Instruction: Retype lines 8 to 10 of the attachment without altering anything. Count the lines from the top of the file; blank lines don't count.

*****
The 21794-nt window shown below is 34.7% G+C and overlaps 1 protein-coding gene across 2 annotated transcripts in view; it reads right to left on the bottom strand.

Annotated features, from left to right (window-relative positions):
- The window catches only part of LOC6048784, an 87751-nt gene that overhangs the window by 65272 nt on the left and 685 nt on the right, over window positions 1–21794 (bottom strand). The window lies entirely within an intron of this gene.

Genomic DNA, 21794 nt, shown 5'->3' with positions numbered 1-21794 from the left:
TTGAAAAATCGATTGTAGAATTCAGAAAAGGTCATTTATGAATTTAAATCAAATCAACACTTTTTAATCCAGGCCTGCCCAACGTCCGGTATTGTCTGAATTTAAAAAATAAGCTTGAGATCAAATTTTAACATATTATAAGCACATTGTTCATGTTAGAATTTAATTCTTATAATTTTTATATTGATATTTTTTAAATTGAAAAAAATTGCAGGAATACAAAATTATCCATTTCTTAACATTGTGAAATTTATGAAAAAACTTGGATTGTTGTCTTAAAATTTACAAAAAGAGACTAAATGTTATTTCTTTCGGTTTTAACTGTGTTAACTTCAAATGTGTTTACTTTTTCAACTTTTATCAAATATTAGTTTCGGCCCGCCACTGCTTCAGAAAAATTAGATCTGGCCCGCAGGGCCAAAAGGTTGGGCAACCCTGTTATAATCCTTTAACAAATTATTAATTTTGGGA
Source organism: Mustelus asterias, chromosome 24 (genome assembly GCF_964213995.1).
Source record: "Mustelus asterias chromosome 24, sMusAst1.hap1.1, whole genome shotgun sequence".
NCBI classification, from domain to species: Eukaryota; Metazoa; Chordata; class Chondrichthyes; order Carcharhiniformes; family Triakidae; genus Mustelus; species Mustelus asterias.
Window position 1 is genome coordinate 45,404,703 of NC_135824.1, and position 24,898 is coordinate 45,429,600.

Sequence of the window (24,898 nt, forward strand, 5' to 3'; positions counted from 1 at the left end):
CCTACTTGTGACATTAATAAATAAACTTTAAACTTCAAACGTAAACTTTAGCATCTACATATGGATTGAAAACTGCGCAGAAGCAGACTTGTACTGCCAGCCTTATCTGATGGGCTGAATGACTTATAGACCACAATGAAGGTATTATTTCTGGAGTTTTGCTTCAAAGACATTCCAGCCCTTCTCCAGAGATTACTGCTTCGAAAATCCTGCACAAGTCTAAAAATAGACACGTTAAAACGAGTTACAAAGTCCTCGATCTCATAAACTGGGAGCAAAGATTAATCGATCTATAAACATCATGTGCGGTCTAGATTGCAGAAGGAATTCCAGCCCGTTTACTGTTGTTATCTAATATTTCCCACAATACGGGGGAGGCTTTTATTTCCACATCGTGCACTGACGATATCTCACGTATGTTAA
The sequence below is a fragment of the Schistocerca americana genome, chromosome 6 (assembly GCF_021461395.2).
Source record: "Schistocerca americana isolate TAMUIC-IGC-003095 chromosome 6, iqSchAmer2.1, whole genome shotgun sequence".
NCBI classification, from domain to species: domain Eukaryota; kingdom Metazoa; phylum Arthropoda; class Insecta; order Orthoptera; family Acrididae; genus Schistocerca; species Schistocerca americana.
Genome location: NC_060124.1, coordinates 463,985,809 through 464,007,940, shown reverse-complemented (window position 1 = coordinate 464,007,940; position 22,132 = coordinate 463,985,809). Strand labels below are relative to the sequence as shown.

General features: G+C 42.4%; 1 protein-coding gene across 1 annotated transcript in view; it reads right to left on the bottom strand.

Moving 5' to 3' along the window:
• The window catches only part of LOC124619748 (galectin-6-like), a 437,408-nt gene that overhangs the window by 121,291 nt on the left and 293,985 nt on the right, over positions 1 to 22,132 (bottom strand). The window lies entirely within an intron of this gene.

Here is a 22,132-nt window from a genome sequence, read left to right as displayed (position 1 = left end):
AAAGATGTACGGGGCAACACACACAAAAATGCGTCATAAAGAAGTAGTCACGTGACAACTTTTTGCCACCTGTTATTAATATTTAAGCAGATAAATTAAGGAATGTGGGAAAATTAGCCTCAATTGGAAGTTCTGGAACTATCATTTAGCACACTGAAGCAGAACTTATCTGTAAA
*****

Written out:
NCBI classification, from domain to species: Eukaryota; Metazoa; Chordata; class Chondrichthyes; order Carcharhiniformes; family Triakidae; genus Mustelus; species Mustelus asterias.
Window position 1 is genome coordinate 45,404,703 of NC_135824.1, and position 24,898 is coordinate 45,429,600.

Sequence of the window (24,898 nt, forward strand, 5' to 3'; positions counted from 1 at the left end):